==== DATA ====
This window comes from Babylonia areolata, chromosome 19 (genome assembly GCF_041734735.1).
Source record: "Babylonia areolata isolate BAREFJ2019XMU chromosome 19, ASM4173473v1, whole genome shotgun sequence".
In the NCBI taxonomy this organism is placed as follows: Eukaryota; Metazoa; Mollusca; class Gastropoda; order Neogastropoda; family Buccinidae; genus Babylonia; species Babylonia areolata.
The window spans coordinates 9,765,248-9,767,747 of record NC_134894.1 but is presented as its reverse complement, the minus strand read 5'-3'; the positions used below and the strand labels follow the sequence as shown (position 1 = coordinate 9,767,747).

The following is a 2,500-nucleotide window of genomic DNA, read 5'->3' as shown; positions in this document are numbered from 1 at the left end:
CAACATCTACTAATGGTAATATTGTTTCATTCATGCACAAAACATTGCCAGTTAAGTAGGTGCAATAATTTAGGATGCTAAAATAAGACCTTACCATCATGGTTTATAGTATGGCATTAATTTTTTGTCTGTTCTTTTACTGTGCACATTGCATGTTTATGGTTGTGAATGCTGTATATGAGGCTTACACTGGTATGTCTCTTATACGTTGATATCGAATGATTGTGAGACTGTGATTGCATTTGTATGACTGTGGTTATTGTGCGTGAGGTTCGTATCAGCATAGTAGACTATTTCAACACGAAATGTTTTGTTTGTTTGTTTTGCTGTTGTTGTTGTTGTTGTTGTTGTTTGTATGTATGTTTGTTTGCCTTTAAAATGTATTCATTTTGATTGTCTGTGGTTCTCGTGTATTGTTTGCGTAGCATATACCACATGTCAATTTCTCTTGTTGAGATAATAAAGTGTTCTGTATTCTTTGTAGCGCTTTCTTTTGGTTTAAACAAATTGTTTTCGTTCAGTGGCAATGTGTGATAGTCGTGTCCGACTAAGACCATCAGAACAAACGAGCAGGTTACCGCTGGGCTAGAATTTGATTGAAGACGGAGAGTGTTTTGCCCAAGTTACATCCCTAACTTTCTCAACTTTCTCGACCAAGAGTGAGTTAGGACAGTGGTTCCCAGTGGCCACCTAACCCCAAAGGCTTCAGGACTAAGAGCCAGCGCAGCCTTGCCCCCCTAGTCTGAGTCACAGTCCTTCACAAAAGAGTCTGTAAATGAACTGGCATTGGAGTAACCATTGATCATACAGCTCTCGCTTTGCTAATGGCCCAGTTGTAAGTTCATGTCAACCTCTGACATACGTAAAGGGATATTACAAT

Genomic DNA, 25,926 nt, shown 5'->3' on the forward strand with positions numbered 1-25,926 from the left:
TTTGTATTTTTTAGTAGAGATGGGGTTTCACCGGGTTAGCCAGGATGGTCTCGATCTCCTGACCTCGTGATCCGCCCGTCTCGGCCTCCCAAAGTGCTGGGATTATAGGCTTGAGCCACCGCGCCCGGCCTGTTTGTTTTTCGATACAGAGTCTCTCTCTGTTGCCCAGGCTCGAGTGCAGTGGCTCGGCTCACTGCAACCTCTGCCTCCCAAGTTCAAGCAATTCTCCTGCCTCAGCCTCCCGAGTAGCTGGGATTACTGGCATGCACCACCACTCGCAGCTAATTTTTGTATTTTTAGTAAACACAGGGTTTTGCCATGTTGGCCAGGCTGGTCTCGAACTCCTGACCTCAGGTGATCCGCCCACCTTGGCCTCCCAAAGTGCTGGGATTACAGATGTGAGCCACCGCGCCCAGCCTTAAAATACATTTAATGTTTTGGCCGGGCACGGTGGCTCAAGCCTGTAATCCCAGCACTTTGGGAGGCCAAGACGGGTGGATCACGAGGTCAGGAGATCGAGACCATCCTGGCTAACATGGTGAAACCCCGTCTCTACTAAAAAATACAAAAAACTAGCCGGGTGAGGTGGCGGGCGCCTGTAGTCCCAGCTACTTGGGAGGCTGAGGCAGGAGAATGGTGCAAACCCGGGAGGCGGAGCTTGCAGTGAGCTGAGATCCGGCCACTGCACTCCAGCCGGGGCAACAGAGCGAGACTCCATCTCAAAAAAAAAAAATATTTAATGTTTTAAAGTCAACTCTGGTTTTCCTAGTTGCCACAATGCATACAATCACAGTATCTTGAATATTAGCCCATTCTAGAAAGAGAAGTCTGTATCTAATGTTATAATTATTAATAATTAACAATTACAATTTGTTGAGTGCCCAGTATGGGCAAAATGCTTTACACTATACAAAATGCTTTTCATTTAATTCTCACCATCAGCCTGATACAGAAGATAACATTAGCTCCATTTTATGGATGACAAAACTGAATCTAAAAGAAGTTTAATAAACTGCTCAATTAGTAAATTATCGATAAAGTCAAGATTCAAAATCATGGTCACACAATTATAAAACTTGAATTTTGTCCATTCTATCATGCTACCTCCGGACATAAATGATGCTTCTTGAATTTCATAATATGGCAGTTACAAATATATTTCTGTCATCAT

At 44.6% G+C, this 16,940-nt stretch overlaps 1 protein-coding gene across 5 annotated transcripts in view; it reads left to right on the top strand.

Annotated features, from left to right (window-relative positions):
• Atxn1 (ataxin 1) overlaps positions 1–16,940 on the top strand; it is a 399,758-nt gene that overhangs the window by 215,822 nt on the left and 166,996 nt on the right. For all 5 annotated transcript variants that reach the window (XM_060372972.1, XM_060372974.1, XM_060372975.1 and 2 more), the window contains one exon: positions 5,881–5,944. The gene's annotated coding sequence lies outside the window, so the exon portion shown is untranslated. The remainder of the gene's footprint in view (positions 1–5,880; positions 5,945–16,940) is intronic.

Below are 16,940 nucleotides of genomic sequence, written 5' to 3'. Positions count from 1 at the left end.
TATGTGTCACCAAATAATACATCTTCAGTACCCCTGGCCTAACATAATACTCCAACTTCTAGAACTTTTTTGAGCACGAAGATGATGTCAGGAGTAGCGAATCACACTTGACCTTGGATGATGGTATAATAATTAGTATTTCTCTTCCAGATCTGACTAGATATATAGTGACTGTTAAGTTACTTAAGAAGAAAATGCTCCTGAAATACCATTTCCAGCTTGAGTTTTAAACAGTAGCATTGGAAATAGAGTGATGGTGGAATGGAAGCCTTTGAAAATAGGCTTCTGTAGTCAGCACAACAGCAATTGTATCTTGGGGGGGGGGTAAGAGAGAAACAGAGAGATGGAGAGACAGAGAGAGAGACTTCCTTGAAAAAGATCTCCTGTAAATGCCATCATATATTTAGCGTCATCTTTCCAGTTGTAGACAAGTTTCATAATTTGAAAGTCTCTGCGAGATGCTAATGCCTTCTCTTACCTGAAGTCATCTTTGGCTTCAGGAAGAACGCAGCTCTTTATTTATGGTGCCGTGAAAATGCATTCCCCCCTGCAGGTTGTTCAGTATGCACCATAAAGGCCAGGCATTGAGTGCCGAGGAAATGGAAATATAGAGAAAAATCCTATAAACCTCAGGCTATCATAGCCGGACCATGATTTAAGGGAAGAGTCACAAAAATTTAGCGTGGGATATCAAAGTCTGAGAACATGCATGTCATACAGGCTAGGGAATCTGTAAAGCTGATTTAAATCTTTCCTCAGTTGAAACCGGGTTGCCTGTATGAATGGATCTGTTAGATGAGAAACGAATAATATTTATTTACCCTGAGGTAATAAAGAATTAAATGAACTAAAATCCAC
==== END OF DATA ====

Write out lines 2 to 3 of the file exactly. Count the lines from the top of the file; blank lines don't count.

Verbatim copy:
Source record: "Babylonia areolata isolate BAREFJ2019XMU chromosome 19, ASM4173473v1, whole genome shotgun sequence".
In the NCBI taxonomy this organism is placed as follows: Eukaryota; Metazoa; Mollusca; class Gastropoda; order Neogastropoda; family Buccinidae; genus Babylonia; species Babylonia areolata.